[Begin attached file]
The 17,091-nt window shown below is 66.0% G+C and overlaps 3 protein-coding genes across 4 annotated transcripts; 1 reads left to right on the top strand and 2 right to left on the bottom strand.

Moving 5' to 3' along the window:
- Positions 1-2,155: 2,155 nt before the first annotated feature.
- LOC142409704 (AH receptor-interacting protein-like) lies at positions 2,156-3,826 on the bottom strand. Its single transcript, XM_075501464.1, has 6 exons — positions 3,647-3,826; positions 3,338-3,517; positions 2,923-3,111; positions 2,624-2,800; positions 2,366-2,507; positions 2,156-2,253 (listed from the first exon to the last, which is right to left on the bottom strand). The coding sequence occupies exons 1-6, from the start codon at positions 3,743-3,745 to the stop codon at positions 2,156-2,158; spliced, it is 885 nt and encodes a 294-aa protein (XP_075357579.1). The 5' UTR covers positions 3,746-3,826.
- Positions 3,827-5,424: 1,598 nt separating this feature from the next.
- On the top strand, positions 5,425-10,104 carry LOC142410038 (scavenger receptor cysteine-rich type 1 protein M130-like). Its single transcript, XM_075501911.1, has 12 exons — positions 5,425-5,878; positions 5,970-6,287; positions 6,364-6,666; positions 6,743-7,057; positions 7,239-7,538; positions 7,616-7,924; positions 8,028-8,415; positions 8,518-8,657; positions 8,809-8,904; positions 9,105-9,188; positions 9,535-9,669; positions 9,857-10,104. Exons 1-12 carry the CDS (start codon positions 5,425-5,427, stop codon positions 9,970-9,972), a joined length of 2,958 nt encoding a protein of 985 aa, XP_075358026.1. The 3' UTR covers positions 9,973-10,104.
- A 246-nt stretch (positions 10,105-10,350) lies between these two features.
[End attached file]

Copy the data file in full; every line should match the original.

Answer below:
The 17,091-nt window shown below is 66.0% G+C and overlaps 3 protein-coding genes across 4 annotated transcripts; 1 reads left to right on the top strand and 2 right to left on the bottom strand.

Moving 5' to 3' along the window:
- Positions 1-2,155: 2,155 nt before the first annotated feature.
- LOC142409704 (AH receptor-interacting protein-like) lies at positions 2,156-3,826 on the bottom strand. Its single transcript, XM_075501464.1, has 6 exons — positions 3,647-3,826; positions 3,338-3,517; positions 2,923-3,111; positions 2,624-2,800; positions 2,366-2,507; positions 2,156-2,253 (listed from the first exon to the last, which is right to left on the bottom strand). The coding sequence occupies exons 1-6, from the start codon at positions 3,743-3,745 to the stop codon at positions 2,156-2,158; spliced, it is 885 nt and encodes a 294-aa protein (XP_075357579.1). The 5' UTR covers positions 3,746-3,826.
- Positions 3,827-5,424: 1,598 nt separating this feature from the next.
- On the top strand, positions 5,425-10,104 carry LOC142410038 (scavenger receptor cysteine-rich type 1 protein M130-like). Its single transcript, XM_075501911.1, has 12 exons — positions 5,425-5,878; positions 5,970-6,287; positions 6,364-6,666; positions 6,743-7,057; positions 7,239-7,538; positions 7,616-7,924; positions 8,028-8,415; positions 8,518-8,657; positions 8,809-8,904; positions 9,105-9,188; positions 9,535-9,669; positions 9,857-10,104. Exons 1-12 carry the CDS (start codon positions 5,425-5,427, stop codon positions 9,970-9,972), a joined length of 2,958 nt encoding a protein of 985 aa, XP_075358026.1. The 3' UTR covers positions 9,973-10,104.
- A 246-nt stretch (positions 10,105-10,350) lies between these two features.